One is get tested, preferably before you get here, but get tested. At latest when you get here, right when you get here. We have an out-of-state visitor coming in and we're trying to figure out how to get that person tested either before they leave where they are now, or coming right when they get to New Jersey.
Secondly, depending on that, either a short quarantine or a longer quarantine depending on what the test comes back with. Yes, so that's another -- again, I think it's a smart, responsible thing to do. Yes for you, first and foremost, the person, to give them the peace of mind that they are either positive or God willing, they're negative. But no state in America has a spot positivity rate that I'm aware of under 2% so by definition, no matter where you're coming from, you're probably coming from a state that's got a higher hit rate right now with the virus than we have. So strong request, as strongly as we can, recommendation, please get tested, and quarantine accordingly, depending on what that test result looks like. And more on that, I think to come, maybe with a little bit more of a regional angle in the next couple of days. Thank you. You're good? Let's go back and then Matt, we'll come down to you in a sec. Start right there. Thank you.
Reporter: Thank you, Governor. Just one question. You speak at every briefing about the blessed souls who have been lost due to COVID-19. You also say that you speak with family members. How are these condolence calls set up? When do you do them? And has this pandemic tested your faith in God?
Governor Phil Murphy: Oh my Lord, that's a serious question. No, it hasn't tested my faith in God, as tough as these may be. And by the way, all I'm doing is speaking to them and talking about them. The people I'm talking to have lived it. Either they've passed or they're related to someone who's passed. It's a variety of ways that they're set up. Honestly, some come to us. Some I read myself or my colleagues will read about or hear about an extraordinary situation, including the good news stories like young Colby, 21 years old last week, who has made it through this, thank God. The calls typically, they'll either happen the morning of or the day before, more often than not the day before. But I also don't want to, you know, some of those calls, by definition get made on Sundays and I want to respect people's privacy. In some cases the person has just passed. In other cases, we've learned about them and they passed a while ago, so we want to be respectful of, is there a service or is it an immediate aftermath?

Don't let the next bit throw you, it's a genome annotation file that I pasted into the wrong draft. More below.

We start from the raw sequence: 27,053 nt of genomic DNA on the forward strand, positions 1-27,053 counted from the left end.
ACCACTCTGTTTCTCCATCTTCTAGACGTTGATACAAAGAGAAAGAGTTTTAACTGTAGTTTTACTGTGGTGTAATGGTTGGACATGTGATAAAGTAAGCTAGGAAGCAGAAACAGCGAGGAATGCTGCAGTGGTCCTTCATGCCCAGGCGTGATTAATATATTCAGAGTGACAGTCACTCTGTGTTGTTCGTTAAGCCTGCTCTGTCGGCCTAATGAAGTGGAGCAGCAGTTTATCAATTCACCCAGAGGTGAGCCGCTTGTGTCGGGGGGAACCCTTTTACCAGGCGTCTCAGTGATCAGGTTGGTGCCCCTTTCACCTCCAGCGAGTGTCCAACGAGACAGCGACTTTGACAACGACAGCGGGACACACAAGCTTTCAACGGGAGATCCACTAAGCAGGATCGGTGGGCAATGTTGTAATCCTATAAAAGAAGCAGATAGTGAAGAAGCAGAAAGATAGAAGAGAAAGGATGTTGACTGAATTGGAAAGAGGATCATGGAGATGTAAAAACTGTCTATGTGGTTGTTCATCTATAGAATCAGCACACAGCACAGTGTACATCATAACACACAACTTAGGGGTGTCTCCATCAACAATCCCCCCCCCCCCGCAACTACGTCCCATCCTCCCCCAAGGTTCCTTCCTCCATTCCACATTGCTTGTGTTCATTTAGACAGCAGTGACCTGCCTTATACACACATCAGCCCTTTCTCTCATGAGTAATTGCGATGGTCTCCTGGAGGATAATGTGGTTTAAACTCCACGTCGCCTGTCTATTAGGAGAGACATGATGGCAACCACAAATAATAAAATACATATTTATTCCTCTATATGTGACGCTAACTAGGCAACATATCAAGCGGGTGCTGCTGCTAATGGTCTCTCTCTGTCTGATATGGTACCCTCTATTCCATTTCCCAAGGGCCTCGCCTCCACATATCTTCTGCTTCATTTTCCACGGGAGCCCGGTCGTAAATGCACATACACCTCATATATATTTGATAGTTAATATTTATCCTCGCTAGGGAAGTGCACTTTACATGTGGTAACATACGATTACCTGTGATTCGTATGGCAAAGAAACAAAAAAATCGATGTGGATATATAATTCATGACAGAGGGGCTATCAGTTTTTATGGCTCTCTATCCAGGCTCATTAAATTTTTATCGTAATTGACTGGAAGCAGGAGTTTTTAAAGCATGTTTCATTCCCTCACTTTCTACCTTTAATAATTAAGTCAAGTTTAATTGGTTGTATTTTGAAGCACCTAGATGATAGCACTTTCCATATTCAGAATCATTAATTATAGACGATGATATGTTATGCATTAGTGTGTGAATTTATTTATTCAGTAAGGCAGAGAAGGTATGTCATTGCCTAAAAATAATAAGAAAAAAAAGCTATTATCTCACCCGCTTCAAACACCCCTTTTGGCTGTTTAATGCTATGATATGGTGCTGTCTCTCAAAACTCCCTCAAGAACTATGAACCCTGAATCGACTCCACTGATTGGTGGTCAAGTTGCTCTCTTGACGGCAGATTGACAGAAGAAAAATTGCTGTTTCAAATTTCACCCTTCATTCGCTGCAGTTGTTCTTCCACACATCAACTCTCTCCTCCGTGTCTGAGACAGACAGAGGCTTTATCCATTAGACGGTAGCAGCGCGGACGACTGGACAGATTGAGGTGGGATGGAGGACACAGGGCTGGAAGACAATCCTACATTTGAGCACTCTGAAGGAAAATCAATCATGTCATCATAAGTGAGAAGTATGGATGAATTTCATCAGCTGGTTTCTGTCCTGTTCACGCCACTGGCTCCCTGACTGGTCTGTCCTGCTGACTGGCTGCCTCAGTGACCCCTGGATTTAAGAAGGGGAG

Lastly, in a funny way, not funny at all, obviously but it strengthened my faith. I know that may be counterintuitive, but the lives that have been lived are extraordinary. The strength of the families and the loved ones just takes your breath away, the love that they had for these folks. While the conversations may be difficult, they're living it. I'm only having this brief interaction with them, but it's given me enormous -- some of them are tough as nails, some of them are just beyond difficult. Multiple family members, young people, even older people who have lived extraordinary lives, people who survived the Spanish Flu only to be stricken by this. I mean, there's just one story after another and every one of them is unique.